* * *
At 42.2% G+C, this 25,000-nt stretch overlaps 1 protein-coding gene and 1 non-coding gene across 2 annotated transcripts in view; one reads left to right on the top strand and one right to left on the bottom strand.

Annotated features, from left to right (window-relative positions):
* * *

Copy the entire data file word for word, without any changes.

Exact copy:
At 42.2% G+C, this 25,000-nt stretch overlaps 1 protein-coding gene and 1 non-coding gene across 2 annotated transcripts in view; one reads left to right on the top strand and one right to left on the bottom strand.

Annotated features, from left to right (window-relative positions):